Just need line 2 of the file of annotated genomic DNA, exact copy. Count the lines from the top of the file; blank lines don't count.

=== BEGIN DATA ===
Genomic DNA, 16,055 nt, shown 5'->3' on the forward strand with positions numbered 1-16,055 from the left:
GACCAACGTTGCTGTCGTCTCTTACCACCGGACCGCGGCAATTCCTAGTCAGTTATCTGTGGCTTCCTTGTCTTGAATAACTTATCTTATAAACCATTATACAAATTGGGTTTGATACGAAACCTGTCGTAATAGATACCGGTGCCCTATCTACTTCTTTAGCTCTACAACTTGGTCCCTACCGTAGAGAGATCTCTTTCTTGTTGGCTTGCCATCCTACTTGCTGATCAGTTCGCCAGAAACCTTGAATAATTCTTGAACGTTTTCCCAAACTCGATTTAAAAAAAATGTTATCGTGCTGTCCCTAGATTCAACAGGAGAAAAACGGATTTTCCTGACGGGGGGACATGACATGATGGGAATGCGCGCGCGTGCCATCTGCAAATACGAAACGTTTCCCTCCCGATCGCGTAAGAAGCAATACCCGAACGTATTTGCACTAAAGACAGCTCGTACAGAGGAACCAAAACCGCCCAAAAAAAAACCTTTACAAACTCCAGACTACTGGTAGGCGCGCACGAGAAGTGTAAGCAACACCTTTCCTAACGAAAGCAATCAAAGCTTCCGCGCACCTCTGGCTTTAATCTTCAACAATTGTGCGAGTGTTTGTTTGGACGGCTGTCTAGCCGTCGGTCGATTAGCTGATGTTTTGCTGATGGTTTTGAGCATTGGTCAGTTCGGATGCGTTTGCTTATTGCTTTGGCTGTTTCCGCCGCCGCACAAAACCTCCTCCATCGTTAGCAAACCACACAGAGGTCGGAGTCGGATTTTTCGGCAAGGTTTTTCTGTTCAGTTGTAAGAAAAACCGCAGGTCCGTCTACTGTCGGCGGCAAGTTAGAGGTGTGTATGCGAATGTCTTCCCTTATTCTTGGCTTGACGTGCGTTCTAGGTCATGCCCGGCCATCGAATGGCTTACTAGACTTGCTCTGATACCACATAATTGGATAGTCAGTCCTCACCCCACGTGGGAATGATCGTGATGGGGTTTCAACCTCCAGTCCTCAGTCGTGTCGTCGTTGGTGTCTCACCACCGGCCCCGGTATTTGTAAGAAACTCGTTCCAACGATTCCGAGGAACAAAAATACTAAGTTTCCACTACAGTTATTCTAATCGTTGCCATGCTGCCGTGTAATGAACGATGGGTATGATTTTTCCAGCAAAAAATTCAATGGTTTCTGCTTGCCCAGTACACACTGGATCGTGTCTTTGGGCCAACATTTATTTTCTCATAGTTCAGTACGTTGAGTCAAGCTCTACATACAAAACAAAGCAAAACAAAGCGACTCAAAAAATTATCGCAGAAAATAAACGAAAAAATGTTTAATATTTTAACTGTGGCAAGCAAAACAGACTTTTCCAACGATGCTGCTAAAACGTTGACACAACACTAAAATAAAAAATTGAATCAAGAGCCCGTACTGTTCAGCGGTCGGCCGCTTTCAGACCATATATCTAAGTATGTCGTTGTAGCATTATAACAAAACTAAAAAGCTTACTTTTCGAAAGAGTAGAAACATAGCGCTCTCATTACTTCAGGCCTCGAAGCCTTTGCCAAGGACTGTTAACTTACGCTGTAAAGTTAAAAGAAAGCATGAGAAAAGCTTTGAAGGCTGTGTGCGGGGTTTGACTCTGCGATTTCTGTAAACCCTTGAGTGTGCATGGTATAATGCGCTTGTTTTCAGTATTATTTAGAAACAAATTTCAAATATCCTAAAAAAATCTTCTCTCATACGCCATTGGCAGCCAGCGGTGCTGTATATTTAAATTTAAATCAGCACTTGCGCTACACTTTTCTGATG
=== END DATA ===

GACCAACGTTGCTGTCGTCTCTTACCACCGGACCGCGGCAATTCCTAGTCAGTTATCTGTGGCTTCCTTGTCTTGAATAACTTATCTTATAAACCATTATACAAATTGGGTTTGATACGAAACCTGTCGTAATAGATACCGGTGCCCTATCTACTTCTTTAGCTCTACAACTTGGTCCCTACCGTAGAGAGATCTCTTTCTTGTTGGCTTGCCATCCTACTTGCTGATCAGTTCGCCAGAAACCTTGAATAATTCTTGAACGTTTTCCCAAACTCGATTTAAAAAAAATGTTATCGTGCTGTCCCTAGATTCAACAGGAGAAAAACGGATTTTCCTGACGGGGGGACATGACATGATGGGAATGCGCGCGCGTGCCATCTGCAAATACGAAACGTTTCCCTCCCGATCGCGTAAGAAGCAATACCCGAACGTATTTGCACTAAAGACAGCTCGTACAGAGGAACCAAAACCGCCCAAAAAAAAACCTTTACAAACTCCAGACTACTGGTAGGCGCGCACGAGAAGTGTAAGCAACACCTTTCCTAACGAAAGCAATCAAAGCTTCCGCGCACCTCTGGCTTTAATCTTCAACAATTGTGCGAGTGTTTGTTTGGACGGCTGTCTAGCCGTCGGTCGATTAGCTGATGTTTTGCTGATGGTTTTGAGCATTGGTCAGTTCGGATGCGTTTGCTTATTGCTTTGGCTGTTTCCGCCGCCGCACAAAACCTCCTCCATCGTTAGCAAACCACACAGAGGTCGGAGTCGGATTTTTCGGCAAGGTTTTTCTGTTCAGTTGTAAGAAAAACCGCAGGTCCGTCTACTGTCGGCGGCAAGTTAGAGGTGTGTATGCGAATGTCTTCCCTTATTCTTGGCTTGACGTGCGTTCTAGGTCATGCCCGGCCATCGAATGGCTTACTAGACTTGCTCTGATACCACATAATTGGATAGTCAGTCCTCACCCCACGTGGGAATGATCGTGATGGGGTTTCAACCTCCAGTCCTCAGTCGTGTCGTCGTTGGTGTCTCACCACCGGCCCCGGTATTTGTAAGAAACTCGTTCCAACGATTCCGAGGAACAAAAATACTAAGTTTCCACTACAGTTATTCTAATCGTTGCCATGCTGCCGTGTAATGAACGATGGGTATGATTTTTCCAGCAAAAAATTCAATGGTTTCTGCTTGCCCAGTACACACTGGATCGTGTCTTTGGGCCAACATTTATTTTCTCATAGTTCAGTACGTTGAGTCAAGCTCTACATACAAAACAAAGCAAAACAAAGCGACTCAAAAAATTATCGCAGAAAATAAACGAAAAAATGTTTAATATTTTAACTGTGGCAAGCAAAACAGACTTTTCCAACGATGCTGCTAAAACGTTGACACAACACTAAAATAAAAAATTGAATCAAGAGCCCGTACTGTTCAGCGGTCGGCCGCTTTCAGACCATATATCTAAGTATGTCGTTGTAGCATTATAACAAAACTAAAAAGCTTACTTTTCGAAAGAGTAGAAACATAGCGCTCTCATTACTTCAGGCCTCGAAGCCTTTGCCAAGGACTGTTAACTTACGCTGTAAAGTTAAAAGAAAGCATGAGAAAAGCTTTGAAGGCTGTGTGCGGGGTTTGACTCTGCGATTTCTGTAAACCCTTGAGTGTGCATGGTATAATGCGCTTGTTTTCAGTATTATTTAGAAACAAATTTCAAATATCCTAAAAAAATCTTCTCTCATACGCCATTGGCAGCCAGCGGTGCTGTATATTTAAATTTAAATCAGCACTTGCGCTACACTTTTCTGATG